Tucked away in Cairo’s neighbourhood of Ezbet Khairallah is Dawar Kitchen, a social enterprise that employs and empowers female Syrian refugees and women from the low-income, informal neighbourhood where it’s based. After renting a beautiful and vibrant two-floor house– designed by Egyptian architect Ahmed Hossam Saafan – and prepping it to accommodate the operations, Dawar Kitchen made their first-ever delivery in April 2018.
Dawar Kitchen is a sub-organisation of Cairo-based NGO, Dawar For Arts and Development. “Due to the nature of its activities, it was approached by different organisations concerned with refugees in Egypt to run these activities for refugee and Egyptian women,” explains Nada Al Shazly, Managing Director at Dawar Kitchen. “As we watched the level of support and relief we offer these women at Dawar workshops, we found that they still go back home to their kids and suffer economic hardship and difficulties in finding a suitable job and safe working environment. We wanted something sustainable to empower these women on a vocational, and thus financial, level.”
Al Shazly explains that Dawar Kitchen started with selling home-made preserved goods like pickles and dips, handmade in traditional methods by Syrian women who had brought their culinary knowhow with them to Egypt. However, they found the profit margin to be too low to be sustainable. Their next idea was to open a full-fledged kitchen, but that too was scrapped: “Due to the high cost of the project - that will end up employing a limited number of women to run it and take more time to expand - this didn't work out too,” says Al Shazly. Eventually, the organisation settled on a catering and food-delivery concept that not only empowers refugee women, but can impact the community around them. And thus, Dawar Kitchen was born, employing women from Ezbet Khairallah alongside Syrian women, to be able to offer a plethora of family-style, authentic meals.
“Women in Ezbet Khairalah suffer some of the same hardships as Syrian women, with lack of access to vocational training and limited job opportunities for them in the neighbourhood, where the main commercial activity is wood and iron recycling workshops that employ men,” Al Shazly explains.The women cooking in Dawar Kitchen went through several training programmes to make the most out of using their skills, such as learning how to turn the recipes they know by heart into more formally-documented recipes they can share with their colleagues in the kitchen. In another round of training, funded by the Australian Embassy in Egypt, the women got to learn from other women experienced in the field of food-based development. Dawar Kitchen carefully curated a programme along with Doha Al-Wazir – trained chef and curriculum development specialist – which breaks down the foundational cooking skills needed to work in a professional kitchen. “We have a team of 10 women now. Some have left us with a new set of skills that empower them to enter the job market or open their own kitchens: the skills are not limited to cooking only but include small business management, marketing and PR,” adds Al Shazly.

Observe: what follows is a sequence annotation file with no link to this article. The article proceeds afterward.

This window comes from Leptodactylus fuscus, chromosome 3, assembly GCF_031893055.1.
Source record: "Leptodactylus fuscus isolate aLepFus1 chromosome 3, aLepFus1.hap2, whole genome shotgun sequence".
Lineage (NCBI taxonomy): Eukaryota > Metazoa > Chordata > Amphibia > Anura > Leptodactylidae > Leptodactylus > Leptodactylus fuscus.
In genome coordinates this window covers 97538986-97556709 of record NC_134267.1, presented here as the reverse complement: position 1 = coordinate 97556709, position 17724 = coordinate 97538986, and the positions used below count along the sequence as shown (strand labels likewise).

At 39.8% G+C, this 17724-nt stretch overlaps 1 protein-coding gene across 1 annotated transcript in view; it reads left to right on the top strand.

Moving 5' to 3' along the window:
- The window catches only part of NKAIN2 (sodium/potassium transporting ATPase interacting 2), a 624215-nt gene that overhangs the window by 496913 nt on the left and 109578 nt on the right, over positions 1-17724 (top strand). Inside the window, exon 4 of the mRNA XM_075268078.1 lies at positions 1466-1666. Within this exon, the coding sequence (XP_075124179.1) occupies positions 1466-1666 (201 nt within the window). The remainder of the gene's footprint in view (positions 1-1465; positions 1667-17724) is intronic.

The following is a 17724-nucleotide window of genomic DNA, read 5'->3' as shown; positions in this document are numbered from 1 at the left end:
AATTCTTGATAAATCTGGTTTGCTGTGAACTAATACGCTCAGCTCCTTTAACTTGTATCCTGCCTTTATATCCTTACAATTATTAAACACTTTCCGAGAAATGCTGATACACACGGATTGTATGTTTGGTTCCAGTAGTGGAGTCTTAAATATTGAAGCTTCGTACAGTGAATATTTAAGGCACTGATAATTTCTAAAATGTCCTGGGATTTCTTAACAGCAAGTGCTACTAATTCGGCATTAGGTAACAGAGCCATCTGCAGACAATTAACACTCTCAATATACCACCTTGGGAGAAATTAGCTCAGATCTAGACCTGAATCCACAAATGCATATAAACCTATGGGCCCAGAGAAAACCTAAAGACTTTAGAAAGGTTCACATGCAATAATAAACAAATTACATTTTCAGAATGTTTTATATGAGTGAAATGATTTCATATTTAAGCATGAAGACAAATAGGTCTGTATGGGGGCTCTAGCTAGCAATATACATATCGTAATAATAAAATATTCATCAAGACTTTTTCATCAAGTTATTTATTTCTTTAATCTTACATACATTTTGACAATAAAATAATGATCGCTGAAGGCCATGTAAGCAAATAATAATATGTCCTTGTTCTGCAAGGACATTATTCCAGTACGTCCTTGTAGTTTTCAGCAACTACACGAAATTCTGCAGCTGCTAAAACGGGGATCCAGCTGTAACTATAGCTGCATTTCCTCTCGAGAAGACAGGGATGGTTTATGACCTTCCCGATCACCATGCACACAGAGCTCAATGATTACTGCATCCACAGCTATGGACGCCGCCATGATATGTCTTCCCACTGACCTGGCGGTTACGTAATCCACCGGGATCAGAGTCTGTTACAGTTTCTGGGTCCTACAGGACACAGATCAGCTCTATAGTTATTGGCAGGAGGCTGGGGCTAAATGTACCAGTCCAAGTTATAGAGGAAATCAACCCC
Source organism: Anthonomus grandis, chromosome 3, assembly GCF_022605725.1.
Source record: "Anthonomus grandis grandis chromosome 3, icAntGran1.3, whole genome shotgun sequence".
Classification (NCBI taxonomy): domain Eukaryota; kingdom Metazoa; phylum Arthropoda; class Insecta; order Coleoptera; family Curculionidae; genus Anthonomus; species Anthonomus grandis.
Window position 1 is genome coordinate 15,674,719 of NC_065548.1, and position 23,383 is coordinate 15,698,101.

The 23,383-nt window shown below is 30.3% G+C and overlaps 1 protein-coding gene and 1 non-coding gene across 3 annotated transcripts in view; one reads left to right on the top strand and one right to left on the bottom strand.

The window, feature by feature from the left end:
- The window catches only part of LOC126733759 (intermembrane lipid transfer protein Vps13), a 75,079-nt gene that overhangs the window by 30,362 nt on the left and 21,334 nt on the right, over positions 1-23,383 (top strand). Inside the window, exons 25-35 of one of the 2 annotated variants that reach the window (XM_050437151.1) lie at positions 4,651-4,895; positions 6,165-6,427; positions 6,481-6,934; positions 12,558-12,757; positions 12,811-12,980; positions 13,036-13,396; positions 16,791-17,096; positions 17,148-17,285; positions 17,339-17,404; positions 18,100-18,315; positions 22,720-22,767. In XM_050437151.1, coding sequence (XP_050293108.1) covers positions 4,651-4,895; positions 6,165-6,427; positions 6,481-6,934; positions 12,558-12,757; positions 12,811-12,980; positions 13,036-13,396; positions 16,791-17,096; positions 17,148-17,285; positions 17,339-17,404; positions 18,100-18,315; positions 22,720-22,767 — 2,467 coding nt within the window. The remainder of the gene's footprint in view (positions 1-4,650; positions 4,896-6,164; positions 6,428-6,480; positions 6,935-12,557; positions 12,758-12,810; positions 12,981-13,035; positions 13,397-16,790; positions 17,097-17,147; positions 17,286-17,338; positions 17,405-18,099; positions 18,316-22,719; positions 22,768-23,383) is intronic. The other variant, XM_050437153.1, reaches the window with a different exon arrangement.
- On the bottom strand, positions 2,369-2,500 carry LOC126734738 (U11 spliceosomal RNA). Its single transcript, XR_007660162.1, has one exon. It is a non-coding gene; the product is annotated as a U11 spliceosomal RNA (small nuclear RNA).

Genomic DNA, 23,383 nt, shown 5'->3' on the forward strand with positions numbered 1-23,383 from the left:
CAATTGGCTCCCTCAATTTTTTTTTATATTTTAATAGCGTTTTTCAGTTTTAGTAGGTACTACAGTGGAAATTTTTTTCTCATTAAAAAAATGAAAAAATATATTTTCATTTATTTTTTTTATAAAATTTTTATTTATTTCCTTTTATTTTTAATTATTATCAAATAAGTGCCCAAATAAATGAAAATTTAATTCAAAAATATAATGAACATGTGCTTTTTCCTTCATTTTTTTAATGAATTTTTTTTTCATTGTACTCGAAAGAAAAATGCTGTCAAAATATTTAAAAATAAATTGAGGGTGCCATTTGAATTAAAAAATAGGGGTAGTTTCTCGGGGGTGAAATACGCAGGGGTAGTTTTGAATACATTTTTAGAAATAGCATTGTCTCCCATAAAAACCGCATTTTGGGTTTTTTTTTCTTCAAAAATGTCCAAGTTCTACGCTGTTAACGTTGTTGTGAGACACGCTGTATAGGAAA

Importantly, Dawar Kitchen approaches business differently - the true hallmark of a social enterprise. “Everything about management is shared and discussed openly with our team. Every woman has a set of management responsibilities which add to their management skills. We discuss together upgrades, new dishes, best ingredients and suppliers, and approve recipes. Every idea or suggestion is taken seriously and discussed in our meetings or during the daily gatherings around the lunch table,” says Al Shazly. “The relationship between the women and each other and the kitchen is really unique because of this. They show an incredible sense of belonging and ownership, knowing that it’s a social enterprise with no single beneficiary, and that extra profit is reinvested in the kitchen.”
Truly honouring the ancient art of cooking while preserving food heritage is Dawar Kitchen’s ethos – which at its very core – encourages personal, intimate relationships not only between the women themselves, but also between customers and the brand. “Our customers are our friends, it’s a very personal relationship that we’re keen on. We happily receive special requests and customise options for them,” adds Al Shazly. “We offer modified options of the traditional recipes to satisfy different dietary preferences like vegan, vegetarian and gluten-free diets.”
Dawar Kitchen also pour their love and community spirit through their monthly lunch (currently on hiatus) where you have the chance to learn more about the incredible story behind the brand, and the care that goes into making their dishes – all while gathered around a long table, enjoying the best of Egyptian and Syrian food. “We source the finest ingredients, locally whenever possible, even the traditional Syrian ones, offering a real homemade feeling and taste,” adds Al Shazly. “I dream of scaling the business and employing triple the current number of women, to have a sustainable and scalable model that can be replicated in different areas around Egypt.”